Your music was banned in Tunisia in the early 2000s—they wouldn’t play it on the radio, and you couldn’t play festivals. How did you first become aware of that?
It’s just so obvious, actually, because when you start writing songs like that, the first person you show it to is going to go: “You’re going to have trouble.” Your parents are going to tell you, “You’re not doing this! It’s crazy!” So there’s that first censorship before the government censorship. There was no way I could go to a big festival. I went to the radio a few times, but I was asked not to sing [specific] songs. Like, [condescending voice] “Hey, you’re a good girl. You know what’s going on. So you should sing that one. That one is perfect.” And they would cut you off.
At that point, what about your songs seemed so threatening?
I sang about not being able to express yourself—like living in prison. Some other time, there was a concert for AIDS. So, of course, I speak between the songs, and there was a song in which I say, “poor Tunisia.” And that was, like, the worst thing ever. The best argument of the regime was that they made Tunisia beautiful, like what Trump is saying now—they “made Tunisia great.” So when somebody comes and speaks up and says, “No, Tunisia is not great! Tunisia is awful! Tunisia is suffering!” that was, like, the end. There were two guys who called me and said, “Who are you? What are you doing?”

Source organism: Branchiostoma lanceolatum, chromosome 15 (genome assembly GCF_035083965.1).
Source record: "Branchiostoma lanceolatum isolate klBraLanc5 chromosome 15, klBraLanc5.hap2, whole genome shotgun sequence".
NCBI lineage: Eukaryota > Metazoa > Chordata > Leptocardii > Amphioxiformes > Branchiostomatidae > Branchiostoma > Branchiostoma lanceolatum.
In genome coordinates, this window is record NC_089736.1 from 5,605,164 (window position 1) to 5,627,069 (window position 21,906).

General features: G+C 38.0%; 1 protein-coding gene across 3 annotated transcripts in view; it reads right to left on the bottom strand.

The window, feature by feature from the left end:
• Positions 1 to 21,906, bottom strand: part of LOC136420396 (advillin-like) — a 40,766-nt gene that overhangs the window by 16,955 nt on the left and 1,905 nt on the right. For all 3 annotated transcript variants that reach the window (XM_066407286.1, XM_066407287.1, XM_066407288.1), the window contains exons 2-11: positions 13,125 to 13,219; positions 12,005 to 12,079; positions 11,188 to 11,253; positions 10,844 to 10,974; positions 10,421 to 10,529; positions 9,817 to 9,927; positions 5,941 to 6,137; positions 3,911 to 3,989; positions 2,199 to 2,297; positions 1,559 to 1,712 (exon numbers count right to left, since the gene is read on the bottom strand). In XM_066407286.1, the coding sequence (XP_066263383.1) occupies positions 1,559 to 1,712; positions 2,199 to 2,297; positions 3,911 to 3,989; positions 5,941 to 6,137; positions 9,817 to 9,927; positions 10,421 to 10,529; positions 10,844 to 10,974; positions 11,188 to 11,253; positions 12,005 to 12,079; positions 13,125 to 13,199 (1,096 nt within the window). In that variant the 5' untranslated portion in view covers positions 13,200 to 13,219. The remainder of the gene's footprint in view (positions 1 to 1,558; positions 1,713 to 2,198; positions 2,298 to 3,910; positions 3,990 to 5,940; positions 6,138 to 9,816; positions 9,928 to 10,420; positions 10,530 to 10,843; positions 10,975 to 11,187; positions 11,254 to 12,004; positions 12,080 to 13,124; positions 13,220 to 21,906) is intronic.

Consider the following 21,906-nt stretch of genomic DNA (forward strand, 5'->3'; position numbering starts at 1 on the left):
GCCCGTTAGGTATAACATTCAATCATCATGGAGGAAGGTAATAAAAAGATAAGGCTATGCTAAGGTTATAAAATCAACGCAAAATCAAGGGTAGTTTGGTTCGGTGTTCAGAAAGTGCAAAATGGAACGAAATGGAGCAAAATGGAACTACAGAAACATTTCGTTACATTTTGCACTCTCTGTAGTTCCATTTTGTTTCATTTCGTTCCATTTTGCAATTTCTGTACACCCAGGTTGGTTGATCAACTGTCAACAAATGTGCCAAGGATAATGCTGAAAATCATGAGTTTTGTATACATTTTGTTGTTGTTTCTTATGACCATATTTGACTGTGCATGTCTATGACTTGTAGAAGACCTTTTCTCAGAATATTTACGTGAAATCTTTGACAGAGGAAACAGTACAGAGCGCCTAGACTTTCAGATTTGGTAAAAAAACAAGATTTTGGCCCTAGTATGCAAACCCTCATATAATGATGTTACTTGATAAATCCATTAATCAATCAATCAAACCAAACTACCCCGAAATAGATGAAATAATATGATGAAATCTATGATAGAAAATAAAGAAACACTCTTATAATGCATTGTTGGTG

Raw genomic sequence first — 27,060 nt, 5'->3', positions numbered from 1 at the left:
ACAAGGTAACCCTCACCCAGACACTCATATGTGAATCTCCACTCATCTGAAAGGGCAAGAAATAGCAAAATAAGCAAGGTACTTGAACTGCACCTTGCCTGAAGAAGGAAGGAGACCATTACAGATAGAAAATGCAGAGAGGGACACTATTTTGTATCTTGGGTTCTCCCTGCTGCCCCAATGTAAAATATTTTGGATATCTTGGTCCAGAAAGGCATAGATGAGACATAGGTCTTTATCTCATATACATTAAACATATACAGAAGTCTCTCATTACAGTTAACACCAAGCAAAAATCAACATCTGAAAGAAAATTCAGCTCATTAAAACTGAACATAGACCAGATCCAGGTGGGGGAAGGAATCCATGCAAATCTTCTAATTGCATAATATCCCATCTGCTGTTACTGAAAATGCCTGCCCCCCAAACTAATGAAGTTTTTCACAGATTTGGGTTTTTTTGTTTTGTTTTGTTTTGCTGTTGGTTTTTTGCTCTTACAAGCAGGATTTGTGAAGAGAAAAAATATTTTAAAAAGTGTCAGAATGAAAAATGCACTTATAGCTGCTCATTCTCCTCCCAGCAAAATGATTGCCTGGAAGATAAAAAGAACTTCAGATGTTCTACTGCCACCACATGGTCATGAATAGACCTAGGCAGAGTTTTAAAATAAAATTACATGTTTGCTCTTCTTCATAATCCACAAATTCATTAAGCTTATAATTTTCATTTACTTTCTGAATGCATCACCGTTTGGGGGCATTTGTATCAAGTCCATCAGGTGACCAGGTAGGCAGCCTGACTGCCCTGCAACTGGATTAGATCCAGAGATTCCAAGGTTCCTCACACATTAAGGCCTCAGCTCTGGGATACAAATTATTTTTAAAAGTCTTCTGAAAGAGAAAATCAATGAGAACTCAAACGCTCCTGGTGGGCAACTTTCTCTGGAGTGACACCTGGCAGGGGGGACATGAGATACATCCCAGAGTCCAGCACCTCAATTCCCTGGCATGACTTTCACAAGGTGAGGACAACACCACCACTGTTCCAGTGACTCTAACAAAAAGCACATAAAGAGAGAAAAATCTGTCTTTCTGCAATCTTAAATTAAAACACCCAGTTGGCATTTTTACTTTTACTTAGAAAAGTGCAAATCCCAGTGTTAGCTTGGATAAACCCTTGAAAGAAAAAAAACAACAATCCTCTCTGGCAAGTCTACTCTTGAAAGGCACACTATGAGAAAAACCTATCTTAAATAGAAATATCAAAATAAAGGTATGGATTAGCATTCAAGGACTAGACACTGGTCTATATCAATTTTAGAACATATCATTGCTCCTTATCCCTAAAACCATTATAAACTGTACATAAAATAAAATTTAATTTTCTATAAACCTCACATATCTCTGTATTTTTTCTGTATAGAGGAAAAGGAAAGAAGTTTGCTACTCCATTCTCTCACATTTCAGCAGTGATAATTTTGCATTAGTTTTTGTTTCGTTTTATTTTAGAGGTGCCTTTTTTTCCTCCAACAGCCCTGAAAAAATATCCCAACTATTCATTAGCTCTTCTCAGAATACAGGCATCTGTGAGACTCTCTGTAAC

From the government?
Yes. They said, “We’re taking care of artists and would like to know more about you. Who writes the songs for you?” They tried to shake me a little bit. They threatened me in an indirect way—like, “We’re the ones who decide if you should exist as an artist, so you better be good to us and don’t say shit about Tunisia.”
There were people watching everywhere, that’s what we quickly learn as a teenager growing up in Tunisia. You never know who’s behind your back ready to report on your actions, so obviously there had to be undercover police when I sang at a concert and talked about AIDS in Tunisia. Those guys could be anybody, anywhere. They didn’t arrest musicians, but it was just so difficult—I mean, it was impossible. I didn’t want to give up so I just had to leave.
There were a few journalists on the radio who would sometimes try to put some of my songs on early in the morning or late at night. But “Kelmti Horra” was banned when the revolution started, and there was no way “Poor Tunisia” could be played. Some journalists started writing articles saying that I was a bad singer, that I was saying bullshit. When I started growing, they started attacking me. One of them approached me and said, “Why do you sing that?” She was yelling at me: “You’re not allowed to sing things like that, that’s wrong, you’re a liar.”